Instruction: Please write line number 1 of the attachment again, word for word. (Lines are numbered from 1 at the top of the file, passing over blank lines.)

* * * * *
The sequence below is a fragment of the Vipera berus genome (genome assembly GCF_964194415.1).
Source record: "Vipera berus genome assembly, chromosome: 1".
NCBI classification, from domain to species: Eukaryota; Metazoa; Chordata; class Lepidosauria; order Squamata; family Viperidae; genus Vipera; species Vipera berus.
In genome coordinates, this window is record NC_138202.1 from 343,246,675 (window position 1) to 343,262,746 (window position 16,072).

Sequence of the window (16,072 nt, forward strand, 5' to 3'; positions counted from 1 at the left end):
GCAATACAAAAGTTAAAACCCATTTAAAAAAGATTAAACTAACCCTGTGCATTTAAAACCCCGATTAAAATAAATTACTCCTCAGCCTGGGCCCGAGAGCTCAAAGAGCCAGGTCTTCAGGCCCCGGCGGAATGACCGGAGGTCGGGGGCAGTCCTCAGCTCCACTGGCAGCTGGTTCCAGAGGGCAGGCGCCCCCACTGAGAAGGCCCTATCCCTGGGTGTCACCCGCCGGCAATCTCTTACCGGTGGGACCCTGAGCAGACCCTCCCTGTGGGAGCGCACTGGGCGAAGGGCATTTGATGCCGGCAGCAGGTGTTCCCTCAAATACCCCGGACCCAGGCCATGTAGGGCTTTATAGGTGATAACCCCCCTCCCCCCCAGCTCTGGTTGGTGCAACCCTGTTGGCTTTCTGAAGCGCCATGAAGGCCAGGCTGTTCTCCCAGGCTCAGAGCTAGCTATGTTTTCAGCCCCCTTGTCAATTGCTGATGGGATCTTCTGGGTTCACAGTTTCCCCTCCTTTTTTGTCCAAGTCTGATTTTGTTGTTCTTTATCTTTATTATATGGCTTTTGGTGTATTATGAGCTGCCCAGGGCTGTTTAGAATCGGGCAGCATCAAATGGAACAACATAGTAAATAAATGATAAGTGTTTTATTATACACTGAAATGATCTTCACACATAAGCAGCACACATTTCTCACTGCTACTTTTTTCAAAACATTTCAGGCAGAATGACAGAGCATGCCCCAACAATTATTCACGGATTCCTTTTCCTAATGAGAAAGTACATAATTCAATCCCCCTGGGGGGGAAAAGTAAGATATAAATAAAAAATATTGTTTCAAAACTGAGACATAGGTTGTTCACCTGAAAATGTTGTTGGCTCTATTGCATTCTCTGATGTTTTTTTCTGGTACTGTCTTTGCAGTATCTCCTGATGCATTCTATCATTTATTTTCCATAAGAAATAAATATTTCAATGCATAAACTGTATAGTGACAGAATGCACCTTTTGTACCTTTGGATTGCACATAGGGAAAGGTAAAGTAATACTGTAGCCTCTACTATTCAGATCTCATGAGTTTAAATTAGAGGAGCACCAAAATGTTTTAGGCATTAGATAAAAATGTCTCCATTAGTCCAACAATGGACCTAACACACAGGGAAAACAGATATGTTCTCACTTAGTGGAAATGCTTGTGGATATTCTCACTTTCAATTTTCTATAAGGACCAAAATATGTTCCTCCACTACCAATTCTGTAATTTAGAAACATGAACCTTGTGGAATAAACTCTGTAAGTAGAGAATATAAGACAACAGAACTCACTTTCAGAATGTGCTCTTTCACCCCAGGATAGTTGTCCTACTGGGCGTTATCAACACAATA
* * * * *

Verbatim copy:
The sequence below is a fragment of the Vipera berus genome (genome assembly GCF_964194415.1).